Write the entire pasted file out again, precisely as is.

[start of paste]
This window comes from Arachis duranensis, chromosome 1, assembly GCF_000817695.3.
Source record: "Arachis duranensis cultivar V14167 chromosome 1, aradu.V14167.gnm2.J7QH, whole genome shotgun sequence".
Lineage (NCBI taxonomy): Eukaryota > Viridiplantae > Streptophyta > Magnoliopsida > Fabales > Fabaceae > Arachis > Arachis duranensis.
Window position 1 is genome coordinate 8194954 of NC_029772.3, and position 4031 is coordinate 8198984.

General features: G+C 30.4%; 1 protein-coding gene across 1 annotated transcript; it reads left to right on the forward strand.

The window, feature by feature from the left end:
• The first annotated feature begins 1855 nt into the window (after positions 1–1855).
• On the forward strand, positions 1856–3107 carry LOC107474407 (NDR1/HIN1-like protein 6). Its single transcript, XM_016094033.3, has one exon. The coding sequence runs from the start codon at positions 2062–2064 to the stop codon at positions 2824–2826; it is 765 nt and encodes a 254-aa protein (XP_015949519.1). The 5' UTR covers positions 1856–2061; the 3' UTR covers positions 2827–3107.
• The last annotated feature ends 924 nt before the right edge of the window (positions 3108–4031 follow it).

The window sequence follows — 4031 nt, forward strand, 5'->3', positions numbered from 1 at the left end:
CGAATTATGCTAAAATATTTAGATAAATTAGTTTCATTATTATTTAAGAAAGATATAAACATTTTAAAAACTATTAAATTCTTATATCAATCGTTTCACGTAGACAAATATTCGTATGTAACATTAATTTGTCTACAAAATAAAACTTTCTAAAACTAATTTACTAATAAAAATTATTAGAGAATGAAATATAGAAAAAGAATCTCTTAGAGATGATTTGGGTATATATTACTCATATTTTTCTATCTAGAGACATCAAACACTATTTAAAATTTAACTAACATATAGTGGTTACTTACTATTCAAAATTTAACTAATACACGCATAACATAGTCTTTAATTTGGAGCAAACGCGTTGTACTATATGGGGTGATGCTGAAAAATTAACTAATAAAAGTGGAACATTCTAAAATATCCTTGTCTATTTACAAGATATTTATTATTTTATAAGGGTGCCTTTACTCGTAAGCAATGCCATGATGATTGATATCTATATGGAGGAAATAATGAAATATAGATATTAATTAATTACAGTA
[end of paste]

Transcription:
This window comes from Arachis duranensis, chromosome 1, assembly GCF_000817695.3.
Source record: "Arachis duranensis cultivar V14167 chromosome 1, aradu.V14167.gnm2.J7QH, whole genome shotgun sequence".
Lineage (NCBI taxonomy): Eukaryota > Viridiplantae > Streptophyta > Magnoliopsida > Fabales > Fabaceae > Arachis > Arachis duranensis.
Window position 1 is genome coordinate 8194954 of NC_029772.3, and position 4031 is coordinate 8198984.

General features: G+C 30.4%; 1 protein-coding gene across 1 annotated transcript; it reads left to right on the forward strand.

The window, feature by feature from the left end:
• The first annotated feature begins 1855 nt into the window (after positions 1–1855).
• On the forward strand, positions 1856–3107 carry LOC107474407 (NDR1/HIN1-like protein 6). Its single transcript, XM_016094033.3, has one exon. The coding sequence runs from the start codon at positions 2062–2064 to the stop codon at positions 2824–2826; it is 765 nt and encodes a 254-aa protein (XP_015949519.1). The 5' UTR covers positions 1856–2061; the 3' UTR covers positions 2827–3107.
• The last annotated feature ends 924 nt before the right edge of the window (positions 3108–4031 follow it).

The window sequence follows — 4031 nt, forward strand, 5'->3', positions numbered from 1 at the left end:
CGAATTATGCTAAAATATTTAGATAAATTAGTTTCATTATTATTTAAGAAAGATATAAACATTTTAAAAACTATTAAATTCTTATATCAATCGTTTCACGTAGACAAATATTCGTATGTAACATTAATTTGTCTACAAAATAAAACTTTCTAAAACTAATTTACTAATAAAAATTATTAGAGAATGAAATATAGAAAAAGAATCTCTTAGAGATGATTTGGGTATATATTACTCATATTTTTCTATCTAGAGACATCAAACACTATTTAAAATTTAACTAACATATAGTGGTTACTTACTATTCAAAATTTAACTAATACACGCATAACATAGTCTTTAATTTGGAGCAAACGCGTTGTACTATATGGGGTGATGCTGAAAAATTAACTAATAAAAGTGGAACATTCTAAAATATCCTTGTCTATTTACAAGATATTTATTATTTTATAAGGGTGCCTTTACTCGTAAGCAATGCCATGATGATTGATATCTATATGGAGGAAATAATGAAATATAGATATTAATTAATTACAGTA